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Hoffmann, R. A wiki for the life sciences where authorship matters. Nature Genetics (2008)
 
 
 
 
 

TIF4631 and TIF4632: two yeast genes encoding the high-molecular-weight subunits of the cap-binding protein complex (eukaryotic initiation factor 4F) contain an RNA recognition motif-like sequence and carry out an essential function.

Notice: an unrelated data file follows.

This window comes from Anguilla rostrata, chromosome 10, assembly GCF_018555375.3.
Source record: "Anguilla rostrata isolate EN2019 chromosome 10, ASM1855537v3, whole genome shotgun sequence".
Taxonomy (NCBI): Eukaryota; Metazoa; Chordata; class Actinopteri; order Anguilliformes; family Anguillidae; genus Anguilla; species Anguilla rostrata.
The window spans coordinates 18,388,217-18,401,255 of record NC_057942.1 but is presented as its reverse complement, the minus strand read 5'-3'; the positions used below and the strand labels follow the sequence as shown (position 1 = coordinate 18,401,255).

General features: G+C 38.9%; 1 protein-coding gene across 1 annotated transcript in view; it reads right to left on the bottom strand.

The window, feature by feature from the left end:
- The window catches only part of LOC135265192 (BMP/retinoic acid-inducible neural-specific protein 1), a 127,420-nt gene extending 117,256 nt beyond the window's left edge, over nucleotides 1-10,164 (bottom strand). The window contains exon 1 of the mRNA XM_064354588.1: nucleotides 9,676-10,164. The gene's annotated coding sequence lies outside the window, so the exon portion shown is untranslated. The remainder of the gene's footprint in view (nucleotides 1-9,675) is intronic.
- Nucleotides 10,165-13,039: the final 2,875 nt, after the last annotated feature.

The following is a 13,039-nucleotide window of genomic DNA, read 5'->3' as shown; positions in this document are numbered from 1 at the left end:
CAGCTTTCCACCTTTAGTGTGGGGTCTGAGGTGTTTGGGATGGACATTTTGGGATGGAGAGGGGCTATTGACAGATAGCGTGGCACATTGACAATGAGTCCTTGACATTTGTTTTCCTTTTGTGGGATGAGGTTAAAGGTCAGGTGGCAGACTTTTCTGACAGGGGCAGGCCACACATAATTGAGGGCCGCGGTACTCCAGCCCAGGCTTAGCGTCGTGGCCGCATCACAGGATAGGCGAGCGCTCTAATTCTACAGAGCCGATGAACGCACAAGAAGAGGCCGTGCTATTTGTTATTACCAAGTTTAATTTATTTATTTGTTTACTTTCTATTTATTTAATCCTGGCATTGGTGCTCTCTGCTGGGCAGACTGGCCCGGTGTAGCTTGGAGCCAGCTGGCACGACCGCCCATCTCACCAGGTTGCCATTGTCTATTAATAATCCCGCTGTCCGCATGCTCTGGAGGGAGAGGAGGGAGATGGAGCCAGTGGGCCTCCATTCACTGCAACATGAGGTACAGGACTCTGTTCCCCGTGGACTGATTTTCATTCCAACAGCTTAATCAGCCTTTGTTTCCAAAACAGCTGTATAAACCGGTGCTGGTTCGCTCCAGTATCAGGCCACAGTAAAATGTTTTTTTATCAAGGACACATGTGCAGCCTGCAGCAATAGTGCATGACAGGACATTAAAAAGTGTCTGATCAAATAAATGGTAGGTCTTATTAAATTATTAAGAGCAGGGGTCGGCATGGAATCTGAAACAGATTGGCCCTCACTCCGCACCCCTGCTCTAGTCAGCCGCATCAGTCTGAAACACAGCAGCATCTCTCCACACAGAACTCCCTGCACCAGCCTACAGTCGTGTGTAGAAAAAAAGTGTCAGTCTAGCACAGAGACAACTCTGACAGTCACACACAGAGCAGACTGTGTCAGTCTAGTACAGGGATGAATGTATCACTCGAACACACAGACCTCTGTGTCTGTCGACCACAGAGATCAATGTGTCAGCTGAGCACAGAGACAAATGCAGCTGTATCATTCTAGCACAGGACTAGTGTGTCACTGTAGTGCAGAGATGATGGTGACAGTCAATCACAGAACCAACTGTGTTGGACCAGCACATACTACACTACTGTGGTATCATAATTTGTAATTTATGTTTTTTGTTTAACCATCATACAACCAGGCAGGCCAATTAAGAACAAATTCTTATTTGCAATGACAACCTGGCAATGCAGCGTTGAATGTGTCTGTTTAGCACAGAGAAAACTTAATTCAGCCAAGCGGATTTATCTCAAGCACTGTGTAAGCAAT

The 5' ends of eukaryotic mRNAs are blocked by a cap structure, m7GpppX (where X is any nucleotide). The interaction of the cap structure with a cap-binding protein complex is required for efficient ribosome binding to the mRNA. In Saccharomyces cerevisiae, the cap-binding protein complex is a heterodimer composed of two subunits with molecular masses of 24 (eIF-4E, CDC33) and 150 ( p150) kDa. p150 is presumed to be the yeast homolog of the p220 component of mammalian eIF-4F. In this report, we describe the isolation of yeast gene TIF4631, which encodes p150, and a closely related gene, TIF4632. TIF4631 and TIF4632 are 53% identical overall and 80% identical over a 320-amino-acid stretch in their carboxy-terminal halves. Both proteins contain sequences resembling the RNA recognition motif and auxiliary domains that are characteristic of a large family of RNA-binding proteins. tif4631-disrupted strains exhibited a slow-growth, cold-sensitive phenotype, while disruption of TIF4632 failed to show any phenotype under the conditions assayed. Double gene disruption engendered lethality, suggesting that the two genes are functionally homologous and demonstrating that at least one of them is essential for viability. These data are consistent with a critical role for the high-molecular-weight subunit of putative yeast eIF-4F in translation. Sequence comparison of TIF4631, TIF4632, and the human eIF-4F p220 subunit revealed significant stretches of homology. We have thus cloned two yeast homologs of mammalian p220.[1]

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